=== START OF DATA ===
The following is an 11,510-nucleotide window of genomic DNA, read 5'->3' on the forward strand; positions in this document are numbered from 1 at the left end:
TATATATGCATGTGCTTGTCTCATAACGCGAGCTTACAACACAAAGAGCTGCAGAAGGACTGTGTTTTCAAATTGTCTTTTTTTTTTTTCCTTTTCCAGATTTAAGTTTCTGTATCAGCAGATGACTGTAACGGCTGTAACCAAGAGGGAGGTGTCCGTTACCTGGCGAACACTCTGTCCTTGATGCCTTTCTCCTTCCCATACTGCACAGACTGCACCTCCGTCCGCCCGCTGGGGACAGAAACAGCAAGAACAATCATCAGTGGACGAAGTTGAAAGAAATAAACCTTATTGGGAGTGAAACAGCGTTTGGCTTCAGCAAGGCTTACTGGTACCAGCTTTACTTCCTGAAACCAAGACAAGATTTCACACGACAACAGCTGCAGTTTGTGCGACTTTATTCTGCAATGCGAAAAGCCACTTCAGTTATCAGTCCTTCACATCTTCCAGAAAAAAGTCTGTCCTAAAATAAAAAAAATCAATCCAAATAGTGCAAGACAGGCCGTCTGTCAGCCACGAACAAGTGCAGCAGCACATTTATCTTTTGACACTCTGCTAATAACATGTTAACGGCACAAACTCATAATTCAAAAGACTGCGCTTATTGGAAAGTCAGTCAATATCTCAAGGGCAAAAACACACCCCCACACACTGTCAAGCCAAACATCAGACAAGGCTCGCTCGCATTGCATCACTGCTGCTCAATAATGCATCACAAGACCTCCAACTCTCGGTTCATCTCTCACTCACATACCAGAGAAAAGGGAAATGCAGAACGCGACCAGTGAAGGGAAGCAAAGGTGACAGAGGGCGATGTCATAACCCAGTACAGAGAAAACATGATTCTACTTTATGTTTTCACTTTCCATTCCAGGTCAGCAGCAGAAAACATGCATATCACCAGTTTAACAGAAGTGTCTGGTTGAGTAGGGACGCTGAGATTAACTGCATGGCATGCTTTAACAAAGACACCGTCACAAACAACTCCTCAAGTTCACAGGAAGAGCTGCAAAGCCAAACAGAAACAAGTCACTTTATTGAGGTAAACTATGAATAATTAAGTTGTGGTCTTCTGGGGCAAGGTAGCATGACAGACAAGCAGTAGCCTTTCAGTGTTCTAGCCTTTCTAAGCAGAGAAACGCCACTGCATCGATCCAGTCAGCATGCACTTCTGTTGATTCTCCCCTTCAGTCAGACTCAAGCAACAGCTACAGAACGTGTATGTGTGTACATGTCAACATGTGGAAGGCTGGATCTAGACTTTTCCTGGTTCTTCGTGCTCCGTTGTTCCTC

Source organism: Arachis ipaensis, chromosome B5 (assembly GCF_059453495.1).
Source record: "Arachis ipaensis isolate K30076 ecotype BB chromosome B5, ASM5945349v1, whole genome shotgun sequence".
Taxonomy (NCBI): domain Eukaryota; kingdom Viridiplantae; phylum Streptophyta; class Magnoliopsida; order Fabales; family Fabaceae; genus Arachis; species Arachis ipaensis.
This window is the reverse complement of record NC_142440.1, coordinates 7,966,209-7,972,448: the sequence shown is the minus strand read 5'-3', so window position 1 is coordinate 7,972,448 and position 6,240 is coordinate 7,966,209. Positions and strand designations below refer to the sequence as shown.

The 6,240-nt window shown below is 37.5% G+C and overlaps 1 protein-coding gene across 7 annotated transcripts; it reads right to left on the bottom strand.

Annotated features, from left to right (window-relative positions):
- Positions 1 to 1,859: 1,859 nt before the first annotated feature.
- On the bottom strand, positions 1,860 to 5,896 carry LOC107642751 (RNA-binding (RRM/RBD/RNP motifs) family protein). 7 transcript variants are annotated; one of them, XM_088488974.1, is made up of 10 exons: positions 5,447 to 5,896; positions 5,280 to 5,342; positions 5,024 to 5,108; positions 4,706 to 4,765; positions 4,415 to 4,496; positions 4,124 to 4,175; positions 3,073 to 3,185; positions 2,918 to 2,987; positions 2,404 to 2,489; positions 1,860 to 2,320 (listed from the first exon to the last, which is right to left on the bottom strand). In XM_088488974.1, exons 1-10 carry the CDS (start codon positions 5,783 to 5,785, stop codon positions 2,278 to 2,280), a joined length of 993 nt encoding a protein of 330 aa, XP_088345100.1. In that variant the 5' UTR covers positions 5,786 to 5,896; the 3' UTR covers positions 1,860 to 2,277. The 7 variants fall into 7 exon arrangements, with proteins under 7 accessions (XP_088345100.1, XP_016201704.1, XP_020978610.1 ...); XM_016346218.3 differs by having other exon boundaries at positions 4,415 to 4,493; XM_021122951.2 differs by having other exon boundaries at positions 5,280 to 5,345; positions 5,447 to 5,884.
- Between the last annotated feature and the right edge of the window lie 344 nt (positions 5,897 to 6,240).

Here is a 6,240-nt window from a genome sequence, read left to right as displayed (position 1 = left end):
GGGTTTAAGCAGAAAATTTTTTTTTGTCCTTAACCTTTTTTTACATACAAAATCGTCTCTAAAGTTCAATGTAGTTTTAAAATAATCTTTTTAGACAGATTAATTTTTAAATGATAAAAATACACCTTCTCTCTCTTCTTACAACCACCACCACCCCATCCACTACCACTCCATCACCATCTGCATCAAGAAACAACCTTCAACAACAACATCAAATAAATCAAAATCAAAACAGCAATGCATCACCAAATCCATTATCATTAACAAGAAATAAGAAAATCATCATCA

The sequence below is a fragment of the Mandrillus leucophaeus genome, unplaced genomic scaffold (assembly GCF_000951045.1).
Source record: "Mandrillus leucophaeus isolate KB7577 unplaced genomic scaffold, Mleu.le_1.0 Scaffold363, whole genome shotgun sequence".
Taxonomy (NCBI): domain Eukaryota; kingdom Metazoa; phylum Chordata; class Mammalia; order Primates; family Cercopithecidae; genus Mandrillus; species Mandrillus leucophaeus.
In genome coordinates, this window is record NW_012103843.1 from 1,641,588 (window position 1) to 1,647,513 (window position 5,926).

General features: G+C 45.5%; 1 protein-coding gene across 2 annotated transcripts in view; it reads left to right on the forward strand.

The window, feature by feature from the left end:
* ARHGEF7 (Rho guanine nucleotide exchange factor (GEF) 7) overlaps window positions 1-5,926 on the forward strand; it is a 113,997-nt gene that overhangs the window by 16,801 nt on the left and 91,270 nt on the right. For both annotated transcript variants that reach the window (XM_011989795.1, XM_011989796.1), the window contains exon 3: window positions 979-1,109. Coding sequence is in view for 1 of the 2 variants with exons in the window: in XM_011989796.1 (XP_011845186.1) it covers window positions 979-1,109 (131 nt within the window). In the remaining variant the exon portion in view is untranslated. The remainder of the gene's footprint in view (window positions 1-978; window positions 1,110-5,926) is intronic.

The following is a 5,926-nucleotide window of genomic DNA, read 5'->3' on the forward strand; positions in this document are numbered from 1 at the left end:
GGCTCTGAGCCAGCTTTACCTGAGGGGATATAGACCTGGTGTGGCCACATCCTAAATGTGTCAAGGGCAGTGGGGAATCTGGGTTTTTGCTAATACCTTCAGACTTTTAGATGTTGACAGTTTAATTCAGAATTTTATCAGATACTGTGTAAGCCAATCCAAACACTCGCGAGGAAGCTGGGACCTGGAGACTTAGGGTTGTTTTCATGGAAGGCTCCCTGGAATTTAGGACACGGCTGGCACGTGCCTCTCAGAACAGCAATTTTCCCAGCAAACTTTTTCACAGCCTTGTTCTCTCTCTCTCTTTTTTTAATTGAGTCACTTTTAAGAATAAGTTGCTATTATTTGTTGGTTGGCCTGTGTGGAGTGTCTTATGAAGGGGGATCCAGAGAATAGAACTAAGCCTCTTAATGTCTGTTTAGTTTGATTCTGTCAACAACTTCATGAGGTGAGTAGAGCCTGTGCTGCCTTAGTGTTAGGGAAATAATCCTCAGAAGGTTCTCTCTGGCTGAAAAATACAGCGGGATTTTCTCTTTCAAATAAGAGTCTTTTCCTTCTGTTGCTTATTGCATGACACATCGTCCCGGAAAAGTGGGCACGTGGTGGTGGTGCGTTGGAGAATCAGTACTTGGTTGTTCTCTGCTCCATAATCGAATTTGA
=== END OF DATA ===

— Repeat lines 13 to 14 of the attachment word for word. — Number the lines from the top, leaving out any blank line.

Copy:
GGGTTTAAGCAGAAAATTTTTTTTTGTCCTTAACCTTTTTTTACATACAAAATCGTCTCTAAAGTTCAATGTAGTTTTAAAATAATCTTTTTAGACAGATTAATTTTTAAATGATAAAAATACACCTTCTCTCTCTTCTTACAACCACCACCACCCCATCCACTACCACTCCATCACCATCTGCATCAAGAAACAACCTTCAACAACAACATCAAATAAATCAAAATCAAAACAGCAATGCATCACCAAATCCATTATCATTAACAAGAAATAAGAAAATCATCATCA

The sequence below is a fragment of the Mandrillus leucophaeus genome, unplaced genomic scaffold (assembly GCF_000951045.1).